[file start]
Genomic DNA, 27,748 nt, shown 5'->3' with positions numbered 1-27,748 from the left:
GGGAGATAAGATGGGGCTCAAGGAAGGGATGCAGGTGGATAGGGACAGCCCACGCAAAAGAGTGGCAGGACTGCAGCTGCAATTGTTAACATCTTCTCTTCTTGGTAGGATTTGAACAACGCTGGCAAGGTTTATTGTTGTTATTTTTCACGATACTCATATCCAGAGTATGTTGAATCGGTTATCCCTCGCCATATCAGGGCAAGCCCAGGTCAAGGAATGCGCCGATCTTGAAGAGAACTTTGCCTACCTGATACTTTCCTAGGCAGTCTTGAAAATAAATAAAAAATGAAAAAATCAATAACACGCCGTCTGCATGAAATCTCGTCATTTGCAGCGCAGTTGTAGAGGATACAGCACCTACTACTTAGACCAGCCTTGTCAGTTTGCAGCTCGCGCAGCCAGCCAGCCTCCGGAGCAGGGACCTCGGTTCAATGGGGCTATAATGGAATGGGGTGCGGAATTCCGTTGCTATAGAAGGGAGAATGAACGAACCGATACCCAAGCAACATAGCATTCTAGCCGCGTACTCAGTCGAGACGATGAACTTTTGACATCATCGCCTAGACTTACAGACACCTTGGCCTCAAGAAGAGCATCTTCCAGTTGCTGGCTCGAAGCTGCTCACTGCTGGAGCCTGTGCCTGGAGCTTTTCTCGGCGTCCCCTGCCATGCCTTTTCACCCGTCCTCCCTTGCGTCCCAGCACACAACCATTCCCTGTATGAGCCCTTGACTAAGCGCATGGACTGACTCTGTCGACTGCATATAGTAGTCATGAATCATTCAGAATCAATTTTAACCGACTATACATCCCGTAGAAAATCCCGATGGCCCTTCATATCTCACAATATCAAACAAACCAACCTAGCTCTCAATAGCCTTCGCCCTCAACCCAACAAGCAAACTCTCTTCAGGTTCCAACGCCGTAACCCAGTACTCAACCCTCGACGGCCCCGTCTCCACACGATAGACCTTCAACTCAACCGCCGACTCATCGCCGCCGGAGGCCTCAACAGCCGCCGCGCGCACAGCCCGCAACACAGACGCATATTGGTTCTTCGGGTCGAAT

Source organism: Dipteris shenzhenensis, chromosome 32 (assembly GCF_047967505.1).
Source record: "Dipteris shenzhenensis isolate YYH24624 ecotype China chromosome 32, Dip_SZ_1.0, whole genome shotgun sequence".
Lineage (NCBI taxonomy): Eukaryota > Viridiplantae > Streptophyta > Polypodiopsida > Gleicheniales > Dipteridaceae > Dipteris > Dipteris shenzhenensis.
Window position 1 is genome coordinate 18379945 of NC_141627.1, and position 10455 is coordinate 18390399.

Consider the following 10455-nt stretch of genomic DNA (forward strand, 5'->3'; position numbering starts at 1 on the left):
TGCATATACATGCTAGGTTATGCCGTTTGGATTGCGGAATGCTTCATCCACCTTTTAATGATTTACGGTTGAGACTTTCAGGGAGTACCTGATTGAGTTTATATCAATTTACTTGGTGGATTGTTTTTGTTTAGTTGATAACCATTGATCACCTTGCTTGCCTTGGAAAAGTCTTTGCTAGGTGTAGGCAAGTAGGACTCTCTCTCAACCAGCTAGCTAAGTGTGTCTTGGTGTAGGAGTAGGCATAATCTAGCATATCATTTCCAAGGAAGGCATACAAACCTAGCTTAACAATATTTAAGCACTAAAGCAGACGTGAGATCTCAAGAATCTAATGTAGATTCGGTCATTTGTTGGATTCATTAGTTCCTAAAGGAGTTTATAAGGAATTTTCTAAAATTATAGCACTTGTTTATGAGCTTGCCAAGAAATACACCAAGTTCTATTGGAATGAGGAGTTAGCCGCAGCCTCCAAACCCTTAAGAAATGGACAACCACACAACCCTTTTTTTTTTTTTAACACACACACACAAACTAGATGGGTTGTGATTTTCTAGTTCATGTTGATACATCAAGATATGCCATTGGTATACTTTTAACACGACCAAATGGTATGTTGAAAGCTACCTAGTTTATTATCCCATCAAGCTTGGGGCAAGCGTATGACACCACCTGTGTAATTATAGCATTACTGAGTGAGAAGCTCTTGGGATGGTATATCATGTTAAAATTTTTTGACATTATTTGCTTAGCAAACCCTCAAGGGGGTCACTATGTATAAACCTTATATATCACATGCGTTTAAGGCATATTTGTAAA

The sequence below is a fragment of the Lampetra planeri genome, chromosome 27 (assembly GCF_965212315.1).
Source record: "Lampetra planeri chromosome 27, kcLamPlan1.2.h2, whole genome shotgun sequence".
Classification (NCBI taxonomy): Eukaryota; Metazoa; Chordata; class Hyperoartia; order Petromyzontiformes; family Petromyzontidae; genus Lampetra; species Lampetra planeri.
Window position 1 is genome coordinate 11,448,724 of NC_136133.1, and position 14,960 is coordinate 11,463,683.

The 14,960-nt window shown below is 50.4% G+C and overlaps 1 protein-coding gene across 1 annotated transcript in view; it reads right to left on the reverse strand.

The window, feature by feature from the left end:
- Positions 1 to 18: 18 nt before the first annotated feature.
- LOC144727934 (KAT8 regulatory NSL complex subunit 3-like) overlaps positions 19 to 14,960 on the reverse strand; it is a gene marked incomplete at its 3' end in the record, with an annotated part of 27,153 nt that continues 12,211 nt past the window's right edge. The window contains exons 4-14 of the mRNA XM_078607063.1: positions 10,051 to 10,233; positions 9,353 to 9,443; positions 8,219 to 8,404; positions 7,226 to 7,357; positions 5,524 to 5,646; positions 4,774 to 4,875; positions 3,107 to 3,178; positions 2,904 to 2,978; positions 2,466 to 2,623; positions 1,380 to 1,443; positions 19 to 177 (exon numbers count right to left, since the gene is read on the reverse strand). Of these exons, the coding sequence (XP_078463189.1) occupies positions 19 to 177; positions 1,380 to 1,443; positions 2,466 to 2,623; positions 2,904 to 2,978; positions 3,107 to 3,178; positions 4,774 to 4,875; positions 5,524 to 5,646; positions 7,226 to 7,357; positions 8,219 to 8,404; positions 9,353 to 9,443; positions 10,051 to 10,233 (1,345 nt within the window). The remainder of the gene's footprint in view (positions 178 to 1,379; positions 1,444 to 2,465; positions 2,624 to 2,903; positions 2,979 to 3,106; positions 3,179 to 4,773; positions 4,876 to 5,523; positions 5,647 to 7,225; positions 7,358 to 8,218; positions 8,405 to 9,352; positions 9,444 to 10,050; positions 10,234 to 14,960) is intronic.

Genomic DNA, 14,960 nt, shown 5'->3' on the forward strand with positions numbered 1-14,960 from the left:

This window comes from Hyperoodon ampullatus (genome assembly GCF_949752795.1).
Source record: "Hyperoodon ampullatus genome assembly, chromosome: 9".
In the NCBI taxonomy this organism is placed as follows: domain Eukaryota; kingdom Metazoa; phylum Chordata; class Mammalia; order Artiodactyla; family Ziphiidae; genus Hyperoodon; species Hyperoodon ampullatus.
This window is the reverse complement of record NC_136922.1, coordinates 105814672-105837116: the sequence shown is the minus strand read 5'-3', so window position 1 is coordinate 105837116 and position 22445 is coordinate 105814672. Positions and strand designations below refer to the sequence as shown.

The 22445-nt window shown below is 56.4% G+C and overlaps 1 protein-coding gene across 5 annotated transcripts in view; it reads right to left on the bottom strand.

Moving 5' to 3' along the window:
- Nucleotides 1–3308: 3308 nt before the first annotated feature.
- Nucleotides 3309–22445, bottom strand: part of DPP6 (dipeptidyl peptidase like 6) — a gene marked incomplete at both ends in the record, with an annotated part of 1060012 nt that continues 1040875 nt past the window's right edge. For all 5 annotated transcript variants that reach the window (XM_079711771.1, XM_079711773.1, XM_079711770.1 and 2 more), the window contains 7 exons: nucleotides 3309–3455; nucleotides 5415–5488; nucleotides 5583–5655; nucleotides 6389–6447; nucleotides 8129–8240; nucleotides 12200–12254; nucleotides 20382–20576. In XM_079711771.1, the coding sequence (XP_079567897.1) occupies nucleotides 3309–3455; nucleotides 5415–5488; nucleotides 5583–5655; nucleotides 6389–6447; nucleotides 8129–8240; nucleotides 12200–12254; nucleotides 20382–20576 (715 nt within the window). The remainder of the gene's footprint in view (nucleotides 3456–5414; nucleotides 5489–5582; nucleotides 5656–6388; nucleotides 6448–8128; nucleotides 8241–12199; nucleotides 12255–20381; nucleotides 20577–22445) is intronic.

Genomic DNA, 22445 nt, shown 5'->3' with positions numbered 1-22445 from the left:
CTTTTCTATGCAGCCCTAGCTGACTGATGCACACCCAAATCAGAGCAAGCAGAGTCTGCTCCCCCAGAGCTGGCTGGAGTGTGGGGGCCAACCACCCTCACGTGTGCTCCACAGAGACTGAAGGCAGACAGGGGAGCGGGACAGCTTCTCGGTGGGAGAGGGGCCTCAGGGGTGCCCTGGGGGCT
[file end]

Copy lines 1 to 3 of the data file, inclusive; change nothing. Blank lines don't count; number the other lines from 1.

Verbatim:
Genomic DNA, 27,748 nt, shown 5'->3' with positions numbered 1-27,748 from the left:
GGGAGATAAGATGGGGCTCAAGGAAGGGATGCAGGTGGATAGGGACAGCCCACGCAAAAGAGTGGCAGGACTGCAGCTGCAATTGTTAACATCTTCTCTTCTTGGTAGGATTTGAACAACGCTGGCAAGGTTTATTGTTGTTATTTTTCACGATACTCATATCCAGAGTATGTTGAATCGGTTATCCCTCGCCATATCAGGGCAAGCCCAGGTCAAGGAATGCGCCGATCTTGAAGAGAACTTTGCCTACCTGATACTTTCCTAGGCAGTCTTGAAAATAAATAAAAAATGAAAAAATCAATAACACGCCGTCTGCATGAAATCTCGTCATTTGCAGCGCAGTTGTAGAGGATACAGCACCTACTACTTAGACCAGCCTTGTCAGTTTGCAGCTCGCGCAGCCAGCCAGCCTCCGGAGCAGGGACCTCGGTTCAATGGGGCTATAATGGAATGGGGTGCGGAATTCCGTTGCTATAGAAGGGAGAATGAACGAACCGATACCCAAGCAACATAGCATTCTAGCCGCGTACTCAGTCGAGACGATGAACTTTTGACATCATCGCCTAGACTTACAGACACCTTGGCCTCAAGAAGAGCATCTTCCAGTTGCTGGCTCGAAGCTGCTCACTGCTGGAGCCTGTGCCTGGAGCTTTTCTCGGCGTCCCCTGCCATGCCTTTTCACCCGTCCTCCCTTGCGTCCCAGCACACAACCATTCCCTGTATGAGCCCTTGACTAAGCGCATGGACTGACTCTGTCGACTGCATATAGTAGTCATGAATCATTCAGAATCAATTTTAACCGACTATACATCCCGTAGAAAATCCCGATGGCCCTTCATATCTCACAATATCAAACAAACCAACCTAGCTCTCAATAGCCTTCGCCCTCAACCCAACAAGCAAACTCTCTTCAGGTTCCAACGCCGTAACCCAGTACTCAACCCTCGACGGCCCCGTCTCCACACGATAGACCTTCAACTCAACCGCCGACTCATCGCCGCCGGAGGCCTCAACAGCCGCCGCGCGCACAGCCCGCAACACAGACGCATATTGGTTCTTCGGGTCGAAT

Source organism: Dipteris shenzhenensis, chromosome 32 (assembly GCF_047967505.1).